Program Development, Step 2: Make Initial Observations So That You Can Develop & Define Goals Collectively

Decreased course offerings, empty student parking lots, swelling study-hall numbers, and a lack of course options for middle-level learners led us to develop our program. What observations can you make in your school that motivates your initiative? Consider your observations and collectively define your goals. For example:

  • High school educator: It is my goal to encourage students to explore their higher-education options by teaching relevant science and reach as many students as possible despite the financial climate.

  • Community college: Our primary educational purpose is servicing the surrounding area by supporting secondary science programs that generate genuine interest in our academic programs.

Collective goal setting ensures that all parties involved are cognizant of the objectives; we can now work together to meet those goals. With goals identified, we can also define our thought process and identify our rationale (Figure 2). To prevent program failure, the thought process and rationales need to be interdependent. Each party identifies their rationale and includes components dependent on other members of the partnership, creating a web of support.

Figure 2.

Thought process to develop BIOL 105, a laboratory-based science course taught through interactive technology.

Figure 2.

Thought process to develop BIOL 105, a laboratory-based science course taught through interactive technology.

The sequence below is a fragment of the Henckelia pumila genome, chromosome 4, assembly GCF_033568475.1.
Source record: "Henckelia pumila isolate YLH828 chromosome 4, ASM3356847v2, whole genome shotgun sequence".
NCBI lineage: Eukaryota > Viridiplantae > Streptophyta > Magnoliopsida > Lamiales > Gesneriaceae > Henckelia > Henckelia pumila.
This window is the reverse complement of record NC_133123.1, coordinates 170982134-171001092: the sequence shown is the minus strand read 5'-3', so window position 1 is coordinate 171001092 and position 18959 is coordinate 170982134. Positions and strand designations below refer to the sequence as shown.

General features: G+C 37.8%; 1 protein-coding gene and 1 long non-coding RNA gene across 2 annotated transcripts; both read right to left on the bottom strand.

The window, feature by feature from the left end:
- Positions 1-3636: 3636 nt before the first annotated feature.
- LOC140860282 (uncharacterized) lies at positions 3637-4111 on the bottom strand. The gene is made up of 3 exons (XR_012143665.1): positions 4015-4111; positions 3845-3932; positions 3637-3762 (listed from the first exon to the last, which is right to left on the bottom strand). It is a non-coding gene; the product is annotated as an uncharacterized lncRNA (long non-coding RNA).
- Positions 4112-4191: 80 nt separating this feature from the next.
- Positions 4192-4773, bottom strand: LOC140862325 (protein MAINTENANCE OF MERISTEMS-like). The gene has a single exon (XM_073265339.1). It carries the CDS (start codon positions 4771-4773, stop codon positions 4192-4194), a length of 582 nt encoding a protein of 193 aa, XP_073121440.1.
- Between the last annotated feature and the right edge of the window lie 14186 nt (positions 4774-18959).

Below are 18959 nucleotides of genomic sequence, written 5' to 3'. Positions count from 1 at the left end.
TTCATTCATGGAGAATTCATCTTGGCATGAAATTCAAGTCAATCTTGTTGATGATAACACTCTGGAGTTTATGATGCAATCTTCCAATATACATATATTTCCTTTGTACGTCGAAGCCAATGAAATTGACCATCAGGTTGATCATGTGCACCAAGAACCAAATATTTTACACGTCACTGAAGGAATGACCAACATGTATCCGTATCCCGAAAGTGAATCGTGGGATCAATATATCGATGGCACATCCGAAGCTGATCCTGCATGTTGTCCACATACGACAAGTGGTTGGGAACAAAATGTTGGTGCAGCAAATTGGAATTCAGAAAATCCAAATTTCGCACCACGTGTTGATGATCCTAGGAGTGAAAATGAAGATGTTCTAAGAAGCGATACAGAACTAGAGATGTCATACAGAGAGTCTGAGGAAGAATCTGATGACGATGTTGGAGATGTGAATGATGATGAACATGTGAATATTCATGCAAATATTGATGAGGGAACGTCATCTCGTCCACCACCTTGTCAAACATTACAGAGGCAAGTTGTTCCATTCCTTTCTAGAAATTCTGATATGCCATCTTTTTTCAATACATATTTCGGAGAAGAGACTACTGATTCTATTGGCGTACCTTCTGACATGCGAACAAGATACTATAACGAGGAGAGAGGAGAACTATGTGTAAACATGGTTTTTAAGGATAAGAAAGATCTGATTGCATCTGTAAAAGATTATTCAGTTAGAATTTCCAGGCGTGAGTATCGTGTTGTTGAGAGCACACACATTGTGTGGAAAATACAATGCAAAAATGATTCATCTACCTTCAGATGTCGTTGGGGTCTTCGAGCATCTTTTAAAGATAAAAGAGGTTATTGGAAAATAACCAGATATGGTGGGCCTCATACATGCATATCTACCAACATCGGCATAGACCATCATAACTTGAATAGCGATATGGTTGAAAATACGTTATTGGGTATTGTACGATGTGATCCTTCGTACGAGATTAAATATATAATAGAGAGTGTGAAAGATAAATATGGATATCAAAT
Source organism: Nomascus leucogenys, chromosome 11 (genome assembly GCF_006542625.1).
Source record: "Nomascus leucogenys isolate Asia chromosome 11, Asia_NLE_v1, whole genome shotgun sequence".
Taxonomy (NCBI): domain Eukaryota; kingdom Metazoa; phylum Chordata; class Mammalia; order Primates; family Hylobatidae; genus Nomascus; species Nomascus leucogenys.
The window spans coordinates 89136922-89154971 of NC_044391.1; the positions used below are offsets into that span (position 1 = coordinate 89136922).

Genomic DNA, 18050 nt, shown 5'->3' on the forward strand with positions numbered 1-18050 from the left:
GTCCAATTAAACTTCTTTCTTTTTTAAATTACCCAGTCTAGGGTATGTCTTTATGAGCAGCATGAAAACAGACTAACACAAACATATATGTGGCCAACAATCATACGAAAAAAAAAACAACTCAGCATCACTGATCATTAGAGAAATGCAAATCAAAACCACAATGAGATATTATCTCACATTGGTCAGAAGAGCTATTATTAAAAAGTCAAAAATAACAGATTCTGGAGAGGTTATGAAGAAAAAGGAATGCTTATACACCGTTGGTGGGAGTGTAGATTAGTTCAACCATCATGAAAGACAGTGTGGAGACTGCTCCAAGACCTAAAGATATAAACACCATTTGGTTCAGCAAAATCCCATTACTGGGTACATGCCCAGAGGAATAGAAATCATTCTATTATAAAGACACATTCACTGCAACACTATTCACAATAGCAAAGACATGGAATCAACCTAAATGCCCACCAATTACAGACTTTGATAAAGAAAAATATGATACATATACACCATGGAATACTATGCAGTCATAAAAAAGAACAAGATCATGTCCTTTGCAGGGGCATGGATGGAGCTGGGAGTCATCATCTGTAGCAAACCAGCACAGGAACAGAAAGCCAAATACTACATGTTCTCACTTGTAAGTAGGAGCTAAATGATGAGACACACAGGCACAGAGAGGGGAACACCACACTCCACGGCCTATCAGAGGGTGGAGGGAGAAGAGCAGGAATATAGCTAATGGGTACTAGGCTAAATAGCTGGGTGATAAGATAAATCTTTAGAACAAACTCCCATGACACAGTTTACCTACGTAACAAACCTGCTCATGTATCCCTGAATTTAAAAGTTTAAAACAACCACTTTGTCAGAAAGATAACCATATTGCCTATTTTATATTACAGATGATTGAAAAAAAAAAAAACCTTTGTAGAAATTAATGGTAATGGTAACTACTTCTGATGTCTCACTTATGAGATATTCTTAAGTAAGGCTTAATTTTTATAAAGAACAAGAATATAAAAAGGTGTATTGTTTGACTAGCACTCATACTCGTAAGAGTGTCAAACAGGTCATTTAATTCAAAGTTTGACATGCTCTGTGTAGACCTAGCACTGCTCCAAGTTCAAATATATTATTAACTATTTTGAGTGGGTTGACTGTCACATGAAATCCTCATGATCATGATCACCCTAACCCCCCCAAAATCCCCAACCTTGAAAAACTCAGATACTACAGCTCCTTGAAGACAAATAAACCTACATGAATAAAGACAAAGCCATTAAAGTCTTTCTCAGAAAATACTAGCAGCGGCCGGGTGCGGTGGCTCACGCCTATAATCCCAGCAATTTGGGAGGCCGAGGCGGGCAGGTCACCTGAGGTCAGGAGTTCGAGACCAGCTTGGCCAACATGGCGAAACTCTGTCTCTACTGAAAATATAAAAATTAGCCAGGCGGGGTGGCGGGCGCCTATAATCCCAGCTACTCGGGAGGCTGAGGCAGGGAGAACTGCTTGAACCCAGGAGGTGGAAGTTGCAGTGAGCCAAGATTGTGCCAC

Program Development, the Final Step: Designing Your Curriculum & Preparing Your Lab Experience

Organizing Your Curriculum

It is the community college’s responsibility to guide development of the curriculum. If students are receiving college credit, the course must follow the college’s existing curriculum. If an existing curriculum is not available, use resources in your surrounding area and the expertise of the community college to guide its development. Develop the curriculum to meet your goals. To accommodate the technology, you need to work through several steps for advanced preparation. First, divide the course into lecture topics and lab activities, designating “nonlab days” and “lab days.” This will help with initial organization and lab preparation. Organize your calendar: It is absolutely imperative that the calendar of the course be organized before the beginning of implementation. You need to know what you are doing and when you are doing it. With the course sequence organized, you have a framework from which to work. This will allow you to organize and distribute necessary lab materials and ensure proper lab setup. Additionally, with the content sequence established, management of remote-site logistics is made easier. (For example, “On 1/9/13 the students are working through a gel electrophoresis and need prepoured agarose gels…. I need to make sure the facilitators at my remote sites remember where they are stored.”) Make your life easy and plan the entire year. This is how you do it: